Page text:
Ask any seasoned activist and you’ll get a laundry list of essentials: smart strategy, good organization, money, committed volunteers, savvy communications….

“A play?”

“Excuse me?”

“You know, with actors?”

“Mmm, interesting, I don’t really think….”

Right. These days not too many people outside of the theater think about making theater to make social change. And frankly it didn’t occur to me in relation to David Walker.
Let me back up. I’m a playwright and also a bit of a history buff. Three years ago I participated in a seminar series on the history of black Boston. We were discussing the abolitionist movement, and David Walker’s name came up. I was embarrassed that I’d never heard of him.

It turns out I was far from alone. Walker (1797?-1830) is an unsung hero. He made a critical contribution to the anti-slavery struggle, but you won’t find him in standard history books. He spent his most influential years in Boston, yet his grave in a South Boston cemetery is unmarked. His only public commemoration is a small plaque on the side of a house on Joy Street in what was then the African-American enclave on Beacon Hill. To most Americans, David Walker – visionary, radical, an inspiration to later generations of black leaders and activists – is invisible.

Our little study group decided that had to change, and we launched The David Walker Memorial Project (DWMP).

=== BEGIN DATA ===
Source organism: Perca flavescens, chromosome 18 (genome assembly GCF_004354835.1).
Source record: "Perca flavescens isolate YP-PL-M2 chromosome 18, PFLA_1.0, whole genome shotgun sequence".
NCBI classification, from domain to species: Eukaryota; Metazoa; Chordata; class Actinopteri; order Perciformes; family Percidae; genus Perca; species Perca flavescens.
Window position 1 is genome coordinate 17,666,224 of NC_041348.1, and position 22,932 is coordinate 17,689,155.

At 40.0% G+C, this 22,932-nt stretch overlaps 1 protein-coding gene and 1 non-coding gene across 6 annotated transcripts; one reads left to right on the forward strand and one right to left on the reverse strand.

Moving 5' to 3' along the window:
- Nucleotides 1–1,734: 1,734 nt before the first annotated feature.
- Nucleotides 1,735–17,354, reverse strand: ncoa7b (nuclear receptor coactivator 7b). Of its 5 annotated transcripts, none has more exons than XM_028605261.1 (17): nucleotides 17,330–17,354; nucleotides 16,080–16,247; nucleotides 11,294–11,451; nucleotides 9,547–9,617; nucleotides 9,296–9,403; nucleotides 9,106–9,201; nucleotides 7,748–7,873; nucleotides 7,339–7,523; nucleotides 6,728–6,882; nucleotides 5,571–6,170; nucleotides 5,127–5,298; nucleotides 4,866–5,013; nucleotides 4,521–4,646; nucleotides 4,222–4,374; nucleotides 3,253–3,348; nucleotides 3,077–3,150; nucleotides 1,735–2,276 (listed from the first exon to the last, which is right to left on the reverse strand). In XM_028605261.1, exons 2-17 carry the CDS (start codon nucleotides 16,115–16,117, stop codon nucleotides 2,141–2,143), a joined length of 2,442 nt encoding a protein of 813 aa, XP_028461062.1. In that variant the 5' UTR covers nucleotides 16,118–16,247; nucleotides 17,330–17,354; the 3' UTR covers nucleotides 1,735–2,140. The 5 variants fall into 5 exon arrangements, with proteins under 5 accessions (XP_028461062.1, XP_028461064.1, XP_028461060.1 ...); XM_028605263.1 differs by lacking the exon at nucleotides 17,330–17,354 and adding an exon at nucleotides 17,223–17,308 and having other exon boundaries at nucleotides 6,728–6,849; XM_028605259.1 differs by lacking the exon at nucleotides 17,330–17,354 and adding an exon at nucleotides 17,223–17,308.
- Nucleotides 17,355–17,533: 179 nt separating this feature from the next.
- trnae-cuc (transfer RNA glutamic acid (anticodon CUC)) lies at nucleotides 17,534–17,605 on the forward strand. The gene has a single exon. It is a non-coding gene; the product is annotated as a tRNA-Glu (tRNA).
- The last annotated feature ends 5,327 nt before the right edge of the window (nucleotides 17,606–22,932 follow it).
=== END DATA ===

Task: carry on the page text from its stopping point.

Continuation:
Fast forward to this month. David Walker is being honored and celebrated – appropriately during this 150th anniversary year of the Emancipation Proclamation – with a series of public events organized by the DWMP in Boston: a Remembrance March, a symposium, a reading/discussion of his liberationist pamphlet, “Walker’s Appeal to the Coloured Citizens of the World”…

And a new play of mine, “Raising David Walker”, which runs October 24-27 at Hibernian Hall, in Roxbury.

Most of my plays can broadly be called “political” – an inexact term, to be sure – but this is the first time I’ve written a play that directly serves an activist campaign. It got me thinking about the relationship of theater and political activism, and I thought I’d share some of those musings in this blog (along with a shameless promo for my play.)
When we first began the DWMP, I had no plans to write a play about David Walker. Our focus was on how to make him better known and appreciated and to lay the groundwork for our long-term goal: to build a public memorial in his honor. We set up a website (www.davidwalkermmemorial.org), we revised and expanded the inaccurate Wikipedia entry on Walker, and we discussed plans for a curriculum for teachers and students.
Still, I knew that somewhere inside the David Walker story was a play itching to get out. Not a history play, not a biopic – Derek Walcott’s opera called simply “Walker” is focused on the man himself – but something that would connect Walker and his ideas with the contemporary struggle for racial justice. And then – eureka! – I found my starting point: the widespread belief in the black community back then that Walker, who officially died of TB, was in fact assassinated.

Even when I began developing the play, it wasn’t clear to me that it could have a role in the DWMP. For starters, there was the small matter of getting the thing produced. Luckily (doesn’t luck always play a part?), Dillon Bustin, the artistic director of Hibernian Hall, came to a staged reading of “Raising David Walker” at The Democracy Center in Cambridge, liked it, and offered to stage it at Hibernian Hall. And the timing came together, too: we were able to schedule the production to coincide with the other DWMP events this fall.